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People v. Higgs

MAY 15, 1973.

THE PEOPLE OF THE STATE OF ILLINOIS, PLAINTIFF-APPELLEE,

v.

JAMES T. HIGGS, DEFENDANT-APPELLANT.



APPEAL from the Circuit Court of Cook County; the Hon. MEL R. JIGANTI, Judge, presiding.

MR. PRESIDING JUSTICE STAMOS DELIVERED THE OPINION OF THE COURT:

Defendant, James Higgs, was tried before a jury for the offense of murder. He was found guilty and sentenced to 15 to 30 years in the penitentiary. He appeals and contends:

1. That the prosecution knowingly used false evidence to obtain his conviction; and

2. That defendant was denied a fair trial in that:

a. The cross-examination of defendant was improper and prejudicial;

b. Prejudicial hearsay evidence was improperly admitted into evidence;

c. The trial court intimated to the jury that defendant was present when the shooting occurred; and

d. The prosecutor's closing argument was prejudicial.

The deceased, Joseph King, was shot shortly after midnight on August 16, 1969. His body was found lying on the sidewalk on the west side of Carpenter Street just south of 63rd Street. King was a junior member of the Six-Tray Disciple Gang; defendant was its vice-president and a senior member. Three key prosecution witnesses were also members of the gang.

Roscoe Roberts testified that he and Joe King were walking down Carpenter Street at approximately midnight. They were going to find the person or persons who had "knocked out" their friend "T.T." When they reached 63rd and Carpenter, they encountered defendant who was drinking wine under elevated train tracks in an alley behind a liquor store. Roberts asked defendant if he knew who had knocked out "T.T.," and defendant responded "No, forget it." Roberts and King then proceeded to walk across to the east side of Carpenter Street. Defendant shouted at them to come back, and, when they said no, defendant exclaimed "You ain't coming back, huh, punks?" Roberts testified that he then heard shots fired, turned and saw defendant, with a gun in his hand, standing near the alley on the west side of the street. King staggered and commenced running. Roberts then ran up to defendant and swung at him, but was thrown to the ground by police officers who had immediately arrived on the scene. Roberts got up and ran around the block in an effort to find King.

On cross-examination, defense counsel asked Roberts at what time he met King on August 15 prior to the shooting. The prosecutor objected and requested a conference outside the presence of the jury. He argued that defense counsel was endeavoring to bring forth evidence that King had a gun in his possession at 3 P.M. on the afternoon of August 15. The prosecutor informed the court that he, defense counsel and a public defender investigator were present the day before trial when Roberts was being interviewed, and that Roberts told defense counsel that King had a gun. The prosecutor argued that this testimony would be irrelevant to the issues. The court, however, ruled that the jury should hear all the testimony. In the presence of the jury, Roberts answered that King did not have a gun, and denied making the statement in the presence of the prosecutor and investigator. Defense counsel subsequently called the investigator, who testified that, at the meeting with the prosecutor and defense attorney, Roberts had stated that King had a .22 caliber gun on August 15.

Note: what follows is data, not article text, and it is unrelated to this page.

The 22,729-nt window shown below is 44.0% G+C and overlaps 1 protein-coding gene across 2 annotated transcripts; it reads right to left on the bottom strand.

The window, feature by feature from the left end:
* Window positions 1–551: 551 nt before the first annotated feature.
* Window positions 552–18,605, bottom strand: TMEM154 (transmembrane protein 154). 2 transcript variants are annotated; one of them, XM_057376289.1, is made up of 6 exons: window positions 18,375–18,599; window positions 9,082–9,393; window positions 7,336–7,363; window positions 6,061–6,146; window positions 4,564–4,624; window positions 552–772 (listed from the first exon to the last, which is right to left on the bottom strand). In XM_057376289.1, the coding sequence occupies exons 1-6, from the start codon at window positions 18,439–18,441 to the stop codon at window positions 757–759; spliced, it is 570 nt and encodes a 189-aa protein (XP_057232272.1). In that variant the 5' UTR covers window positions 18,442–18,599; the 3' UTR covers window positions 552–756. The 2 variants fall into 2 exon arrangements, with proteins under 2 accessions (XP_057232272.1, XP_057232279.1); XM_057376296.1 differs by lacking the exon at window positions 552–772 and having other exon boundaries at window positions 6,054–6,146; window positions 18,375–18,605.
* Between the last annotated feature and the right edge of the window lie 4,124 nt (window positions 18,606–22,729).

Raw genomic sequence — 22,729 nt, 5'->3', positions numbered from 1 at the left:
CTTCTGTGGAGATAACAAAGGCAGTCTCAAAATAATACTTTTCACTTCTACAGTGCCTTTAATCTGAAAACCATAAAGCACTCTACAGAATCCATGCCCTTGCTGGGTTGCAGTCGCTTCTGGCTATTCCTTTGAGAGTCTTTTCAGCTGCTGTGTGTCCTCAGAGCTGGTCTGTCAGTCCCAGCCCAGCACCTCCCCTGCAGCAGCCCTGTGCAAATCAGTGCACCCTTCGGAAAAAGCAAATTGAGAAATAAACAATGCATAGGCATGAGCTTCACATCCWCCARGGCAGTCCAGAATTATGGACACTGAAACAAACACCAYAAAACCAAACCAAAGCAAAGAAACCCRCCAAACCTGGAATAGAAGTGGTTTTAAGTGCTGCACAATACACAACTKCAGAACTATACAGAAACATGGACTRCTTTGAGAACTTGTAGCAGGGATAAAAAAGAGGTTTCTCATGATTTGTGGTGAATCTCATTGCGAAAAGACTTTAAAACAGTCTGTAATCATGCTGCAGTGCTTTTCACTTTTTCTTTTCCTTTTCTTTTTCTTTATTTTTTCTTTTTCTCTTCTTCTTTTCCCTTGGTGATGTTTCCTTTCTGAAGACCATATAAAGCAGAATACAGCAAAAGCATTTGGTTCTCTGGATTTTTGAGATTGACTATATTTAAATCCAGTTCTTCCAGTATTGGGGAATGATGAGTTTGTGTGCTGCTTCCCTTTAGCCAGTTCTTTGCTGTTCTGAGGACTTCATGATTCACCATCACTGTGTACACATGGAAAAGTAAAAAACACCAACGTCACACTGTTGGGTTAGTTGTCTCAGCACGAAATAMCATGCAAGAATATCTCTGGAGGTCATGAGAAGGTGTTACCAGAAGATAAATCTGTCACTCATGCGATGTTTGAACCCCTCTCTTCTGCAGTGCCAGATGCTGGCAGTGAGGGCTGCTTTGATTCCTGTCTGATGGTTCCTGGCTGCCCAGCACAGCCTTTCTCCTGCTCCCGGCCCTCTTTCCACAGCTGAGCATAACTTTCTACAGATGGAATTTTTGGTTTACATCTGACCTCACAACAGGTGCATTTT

James Walsh, another Six-Tray Disciple member, testified that he was standing alone in front of the liquor store when he heard the shots. He ran around the corner and saw friends on the street who were shouting that defendant had shot King. He also saw defendant with a gun in his hand. On cross-examination Walsh stated that there were approximately 10 policemen on the scene when he saw defendant with the gun. He also stated that he neither saw Roberts swing at defendant, nor saw the police throw Roberts to the ground.

Larry McCaskill, also a member of the gang, testified that he heard shots, ran around the corner from the liquor store and saw defendant pointing a gun at Roberts and King. On cross-examination this witness testified that King had a gun in the evening prior to the shooting, but that it was only a cap gun which they had unsuccessfully tried to convert into a zip gun.

Chicago police officers testified that no weapons were found on King's body. One officer testified that, when he arrived at the alley on the west side of the street, 20 to 30 persons were standing around. As he got out of his squad car, someone in the crowd shouted, "He is the one that did the shooting," indicating a group of four men standing near the squad car. These four men, one of whom was defendant, were searched, but no gun was found on defendant. Four persons from the crowd then attacked defendant, shouting that he had shot King. The court ...


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